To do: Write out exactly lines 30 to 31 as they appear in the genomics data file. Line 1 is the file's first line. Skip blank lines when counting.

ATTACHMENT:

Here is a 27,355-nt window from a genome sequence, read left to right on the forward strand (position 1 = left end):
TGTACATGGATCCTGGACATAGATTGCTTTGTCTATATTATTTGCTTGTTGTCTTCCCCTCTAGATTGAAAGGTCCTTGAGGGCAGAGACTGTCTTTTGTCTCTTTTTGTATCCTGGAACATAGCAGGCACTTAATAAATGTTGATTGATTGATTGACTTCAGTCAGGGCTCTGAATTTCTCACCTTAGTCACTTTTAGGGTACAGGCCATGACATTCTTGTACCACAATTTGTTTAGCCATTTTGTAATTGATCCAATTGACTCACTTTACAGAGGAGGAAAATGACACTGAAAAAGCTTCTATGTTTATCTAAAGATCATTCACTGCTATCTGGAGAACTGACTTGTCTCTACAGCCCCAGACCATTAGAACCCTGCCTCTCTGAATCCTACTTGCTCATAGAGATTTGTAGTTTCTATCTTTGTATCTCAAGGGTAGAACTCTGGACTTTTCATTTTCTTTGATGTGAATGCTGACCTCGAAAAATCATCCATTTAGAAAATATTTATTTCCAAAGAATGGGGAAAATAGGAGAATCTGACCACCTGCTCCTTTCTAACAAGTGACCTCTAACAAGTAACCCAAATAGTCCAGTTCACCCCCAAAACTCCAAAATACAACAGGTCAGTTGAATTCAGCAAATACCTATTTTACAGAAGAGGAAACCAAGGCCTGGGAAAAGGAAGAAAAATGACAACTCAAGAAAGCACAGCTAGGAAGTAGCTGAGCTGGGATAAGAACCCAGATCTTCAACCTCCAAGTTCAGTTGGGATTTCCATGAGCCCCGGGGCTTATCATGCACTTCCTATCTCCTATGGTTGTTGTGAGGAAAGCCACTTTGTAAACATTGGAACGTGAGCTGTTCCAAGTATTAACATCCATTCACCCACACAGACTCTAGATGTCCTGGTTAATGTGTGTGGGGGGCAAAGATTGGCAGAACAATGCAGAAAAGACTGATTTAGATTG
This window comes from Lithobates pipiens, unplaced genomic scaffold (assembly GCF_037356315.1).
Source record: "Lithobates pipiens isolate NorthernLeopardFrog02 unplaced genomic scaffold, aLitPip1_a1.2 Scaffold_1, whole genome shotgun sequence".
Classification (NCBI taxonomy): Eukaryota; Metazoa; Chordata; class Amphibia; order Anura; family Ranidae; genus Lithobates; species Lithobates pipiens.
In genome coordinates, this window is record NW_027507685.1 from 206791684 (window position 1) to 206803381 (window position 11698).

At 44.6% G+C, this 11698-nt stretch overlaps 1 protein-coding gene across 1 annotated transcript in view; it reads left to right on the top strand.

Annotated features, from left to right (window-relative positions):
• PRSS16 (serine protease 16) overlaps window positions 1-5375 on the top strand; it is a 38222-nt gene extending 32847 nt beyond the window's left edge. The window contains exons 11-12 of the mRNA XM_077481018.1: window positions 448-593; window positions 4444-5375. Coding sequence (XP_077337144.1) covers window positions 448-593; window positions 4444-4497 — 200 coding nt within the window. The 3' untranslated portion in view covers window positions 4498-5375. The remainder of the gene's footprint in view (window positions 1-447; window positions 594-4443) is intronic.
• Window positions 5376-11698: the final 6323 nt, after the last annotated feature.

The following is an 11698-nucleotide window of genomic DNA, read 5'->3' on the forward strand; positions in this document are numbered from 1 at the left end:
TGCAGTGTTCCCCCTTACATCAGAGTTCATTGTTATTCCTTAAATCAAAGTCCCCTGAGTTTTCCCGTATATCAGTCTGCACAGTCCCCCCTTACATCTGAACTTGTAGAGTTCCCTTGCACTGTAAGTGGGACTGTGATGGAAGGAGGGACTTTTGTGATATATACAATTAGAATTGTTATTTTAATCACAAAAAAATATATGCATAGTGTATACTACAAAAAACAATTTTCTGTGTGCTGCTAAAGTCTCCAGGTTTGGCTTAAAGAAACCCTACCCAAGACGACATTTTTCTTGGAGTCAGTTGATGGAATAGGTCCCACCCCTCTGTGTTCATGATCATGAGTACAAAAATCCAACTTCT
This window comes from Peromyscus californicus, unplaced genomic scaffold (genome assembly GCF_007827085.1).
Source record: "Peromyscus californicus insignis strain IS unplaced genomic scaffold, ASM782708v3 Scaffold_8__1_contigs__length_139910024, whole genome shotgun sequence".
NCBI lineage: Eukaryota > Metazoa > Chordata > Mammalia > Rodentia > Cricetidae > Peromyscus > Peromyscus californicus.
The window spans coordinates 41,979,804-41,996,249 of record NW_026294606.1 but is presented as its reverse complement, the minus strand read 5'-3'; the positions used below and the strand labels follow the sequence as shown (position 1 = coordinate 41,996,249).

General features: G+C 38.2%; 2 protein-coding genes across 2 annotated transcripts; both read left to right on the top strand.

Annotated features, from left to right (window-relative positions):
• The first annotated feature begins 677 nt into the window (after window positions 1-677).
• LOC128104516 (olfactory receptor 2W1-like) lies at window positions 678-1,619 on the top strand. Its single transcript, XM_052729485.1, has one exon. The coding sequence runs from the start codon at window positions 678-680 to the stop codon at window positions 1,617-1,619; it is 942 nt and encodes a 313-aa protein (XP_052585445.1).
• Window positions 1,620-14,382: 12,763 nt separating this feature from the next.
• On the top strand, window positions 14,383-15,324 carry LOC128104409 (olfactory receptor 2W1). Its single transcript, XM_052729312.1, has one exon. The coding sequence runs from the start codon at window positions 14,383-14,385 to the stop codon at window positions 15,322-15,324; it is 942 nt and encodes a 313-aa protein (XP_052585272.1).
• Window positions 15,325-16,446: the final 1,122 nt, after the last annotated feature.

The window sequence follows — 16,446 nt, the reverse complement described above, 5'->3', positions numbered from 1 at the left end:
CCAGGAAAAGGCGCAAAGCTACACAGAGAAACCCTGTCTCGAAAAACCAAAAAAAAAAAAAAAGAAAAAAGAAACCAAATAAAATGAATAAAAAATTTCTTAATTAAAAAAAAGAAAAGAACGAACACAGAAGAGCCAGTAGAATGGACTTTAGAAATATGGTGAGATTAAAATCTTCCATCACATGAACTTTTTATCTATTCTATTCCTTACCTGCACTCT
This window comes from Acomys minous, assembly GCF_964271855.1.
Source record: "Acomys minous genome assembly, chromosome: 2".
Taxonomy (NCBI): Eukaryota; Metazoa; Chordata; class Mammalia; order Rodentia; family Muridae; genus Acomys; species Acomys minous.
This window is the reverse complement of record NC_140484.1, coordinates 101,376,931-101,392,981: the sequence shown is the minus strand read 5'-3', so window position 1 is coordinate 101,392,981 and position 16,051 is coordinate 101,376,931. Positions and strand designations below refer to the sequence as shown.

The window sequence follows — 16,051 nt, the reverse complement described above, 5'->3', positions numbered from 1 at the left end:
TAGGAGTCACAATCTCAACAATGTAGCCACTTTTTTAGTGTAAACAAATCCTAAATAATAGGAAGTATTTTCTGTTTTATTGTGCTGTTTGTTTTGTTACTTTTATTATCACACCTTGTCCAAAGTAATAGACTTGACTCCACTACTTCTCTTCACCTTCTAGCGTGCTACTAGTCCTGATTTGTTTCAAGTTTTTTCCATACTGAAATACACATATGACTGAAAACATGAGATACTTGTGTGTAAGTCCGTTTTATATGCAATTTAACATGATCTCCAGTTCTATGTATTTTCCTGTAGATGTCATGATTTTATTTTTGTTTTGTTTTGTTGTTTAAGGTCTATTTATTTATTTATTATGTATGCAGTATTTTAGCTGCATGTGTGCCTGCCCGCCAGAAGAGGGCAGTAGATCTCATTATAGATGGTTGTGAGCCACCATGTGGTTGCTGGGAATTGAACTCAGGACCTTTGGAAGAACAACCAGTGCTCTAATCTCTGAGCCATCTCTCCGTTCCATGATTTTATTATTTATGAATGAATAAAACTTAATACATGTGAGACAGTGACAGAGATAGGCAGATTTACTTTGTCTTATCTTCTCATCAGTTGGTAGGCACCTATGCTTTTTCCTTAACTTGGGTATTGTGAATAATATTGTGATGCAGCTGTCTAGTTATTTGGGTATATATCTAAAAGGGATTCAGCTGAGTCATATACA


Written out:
The window sequence follows — 16,051 nt, the reverse complement described above, 5'->3', positions numbered from 1 at the left end:
TAGGAGTCACAATCTCAACAATGTAGCCACTTTTTTAGTGTAAACAAATCCTAAATAATAGGAAGTATTTTCTGTTTTATTGTGCTGTTTGTTTTGTTACTTTTATTATCACACCTTGTCCAAAGTAATAGACTTGACTCCACTACTTCTCTTCACCTTCTAGCGTGCTACTAGTCCTGATTTGTTTCAAGTTTTTTCCATACTGAAATACACATATGACTGAAAACATGAGATACTTGTGTGTAAGTCCGTTTTATATGCAATTTAACATGATCTCCAGTTCTATGTATTTTCCTGTAGATGTCATGATTTTATTTTTGTTTTGTTTTGTTGTTTAAGGTCTATTTATTTATTTATTATGTATGCAGTATTTTAGCTGCATGTGTGCCTGCCCGCCAGAAGAGGGCAGTAGATCTCATTATAGATGGTTGTGAGCCACCATGTGGTTGCTGGGAATTGAACTCAGGACCTTTGGAAGAACAACCAGTGCTCTAATCTCTGAGCCATCTCTCCGTTCCATGATTTTATTATTTATGAATGAATAAAACTTAATACATGTGAGACAGTGACAGAGATAGGCAGATTTACTTTGTCTTATCTTCTCATCAGTTGGTAGGCACCTATGCTTTTTCCTTAACTTGGGTATTGTGAATAATATTGTGATGCAGCTGTCTAGTTATTTGGGTATATATCTAAAAGGGATTCAGCTGAGTCATATACA